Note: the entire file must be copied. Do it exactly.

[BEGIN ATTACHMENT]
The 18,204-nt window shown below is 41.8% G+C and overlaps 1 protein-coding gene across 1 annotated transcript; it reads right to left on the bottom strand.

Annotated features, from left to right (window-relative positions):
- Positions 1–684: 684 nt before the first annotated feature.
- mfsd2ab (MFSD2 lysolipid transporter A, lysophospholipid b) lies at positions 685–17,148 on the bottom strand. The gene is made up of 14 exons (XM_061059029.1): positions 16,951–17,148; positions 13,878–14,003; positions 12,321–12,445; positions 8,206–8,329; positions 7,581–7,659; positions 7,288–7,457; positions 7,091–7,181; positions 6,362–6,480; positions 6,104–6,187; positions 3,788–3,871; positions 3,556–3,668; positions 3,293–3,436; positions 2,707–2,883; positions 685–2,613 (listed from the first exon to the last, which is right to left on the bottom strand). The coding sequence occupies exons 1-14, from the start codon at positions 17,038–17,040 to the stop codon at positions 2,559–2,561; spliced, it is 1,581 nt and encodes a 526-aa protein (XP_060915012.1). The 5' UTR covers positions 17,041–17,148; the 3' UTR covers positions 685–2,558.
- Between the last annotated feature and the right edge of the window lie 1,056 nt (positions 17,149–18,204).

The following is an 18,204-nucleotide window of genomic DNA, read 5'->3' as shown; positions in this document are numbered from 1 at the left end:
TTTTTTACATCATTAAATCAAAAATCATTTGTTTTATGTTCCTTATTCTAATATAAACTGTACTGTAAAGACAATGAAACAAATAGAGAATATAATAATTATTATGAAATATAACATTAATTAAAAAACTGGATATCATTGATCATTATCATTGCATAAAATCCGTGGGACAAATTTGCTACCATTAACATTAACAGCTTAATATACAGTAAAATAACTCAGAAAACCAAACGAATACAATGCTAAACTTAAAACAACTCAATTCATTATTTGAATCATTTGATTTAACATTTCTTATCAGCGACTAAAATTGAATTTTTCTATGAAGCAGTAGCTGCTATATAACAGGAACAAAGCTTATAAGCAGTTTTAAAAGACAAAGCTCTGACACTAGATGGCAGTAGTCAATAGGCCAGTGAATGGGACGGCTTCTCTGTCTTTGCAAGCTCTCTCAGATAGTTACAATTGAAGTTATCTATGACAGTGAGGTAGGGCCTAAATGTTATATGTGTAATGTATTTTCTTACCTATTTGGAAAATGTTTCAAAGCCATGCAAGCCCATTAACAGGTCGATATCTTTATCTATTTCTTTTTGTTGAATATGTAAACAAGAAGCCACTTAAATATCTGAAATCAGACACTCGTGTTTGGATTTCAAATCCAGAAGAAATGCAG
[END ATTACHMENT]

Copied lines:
The 18,204-nt window shown below is 41.8% G+C and overlaps 1 protein-coding gene across 1 annotated transcript; it reads right to left on the bottom strand.

Annotated features, from left to right (window-relative positions):
- Positions 1–684: 684 nt before the first annotated feature.
- mfsd2ab (MFSD2 lysolipid transporter A, lysophospholipid b) lies at positions 685–17,148 on the bottom strand. The gene is made up of 14 exons (XM_061059029.1): positions 16,951–17,148; positions 13,878–14,003; positions 12,321–12,445; positions 8,206–8,329; positions 7,581–7,659; positions 7,288–7,457; positions 7,091–7,181; positions 6,362–6,480; positions 6,104–6,187; positions 3,788–3,871; positions 3,556–3,668; positions 3,293–3,436; positions 2,707–2,883; positions 685–2,613 (listed from the first exon to the last, which is right to left on the bottom strand). The coding sequence occupies exons 1-14, from the start codon at positions 17,038–17,040 to the stop codon at positions 2,559–2,561; spliced, it is 1,581 nt and encodes a 526-aa protein (XP_060915012.1). The 5' UTR covers positions 17,041–17,148; the 3' UTR covers positions 685–2,558.
- Between the last annotated feature and the right edge of the window lie 1,056 nt (positions 17,149–18,204).

The following is an 18,204-nucleotide window of genomic DNA, read 5'->3' as shown; positions in this document are numbered from 1 at the left end:
TTTTTTACATCATTAAATCAAAAATCATTTGTTTTATGTTCCTTATTCTAATATAAACTGTACTGTAAAGACAATGAAACAAATAGAGAATATAATAATTATTATGAAATATAACATTAATTAAAAAACTGGATATCATTGATCATTATCATTGCATAAAATCCGTGGGACAAATTTGCTACCATTAACATTAACAGCTTAATATACAGTAAAATAACTCAGAAAACCAAACGAATACAATGCTAAACTTAAAACAACTCAATTCATTATTTGAATCATTTGATTTAACATTTCTTATCAGCGACTAAAATTGAATTTTTCTATGAAGCAGTAGCTGCTATATAACAGGAACAAAGCTTATAAGCAGTTTTAAAAGACAAAGCTCTGACACTAGATGGCAGTAGTCAATAGGCCAGTGAATGGGACGGCTTCTCTGTCTTTGCAAGCTCTCTCAGATAGTTACAATTGAAGTTATCTATGACAGTGAGGTAGGGCCTAAATGTTATATGTGTAATGTATTTTCTTACCTATTTGGAAAATGTTTCAAAGCCATGCAAGCCCATTAACAGGTCGATATCTTTATCTATTTCTTTTTGTTGAATATGTAAACAAGAAGCCACTTAAATATCTGAAATCAGACACTCGTGTTTGGATTTCAAATCCAGAAGAAATGCAG